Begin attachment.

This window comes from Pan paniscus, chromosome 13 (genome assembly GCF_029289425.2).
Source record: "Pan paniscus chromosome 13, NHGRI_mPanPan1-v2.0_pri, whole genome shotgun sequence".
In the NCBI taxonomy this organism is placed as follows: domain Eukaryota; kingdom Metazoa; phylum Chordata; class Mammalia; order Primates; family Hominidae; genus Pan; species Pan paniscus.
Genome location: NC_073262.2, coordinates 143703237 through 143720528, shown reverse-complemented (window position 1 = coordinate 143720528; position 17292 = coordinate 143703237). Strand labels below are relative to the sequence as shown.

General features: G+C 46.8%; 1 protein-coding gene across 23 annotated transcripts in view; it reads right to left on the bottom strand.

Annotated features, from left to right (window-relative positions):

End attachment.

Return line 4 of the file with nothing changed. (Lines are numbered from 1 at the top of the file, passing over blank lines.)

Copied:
Genome location: NC_073262.2, coordinates 143703237 through 143720528, shown reverse-complemented (window position 1 = coordinate 143720528; position 17292 = coordinate 143703237). Strand labels below are relative to the sequence as shown.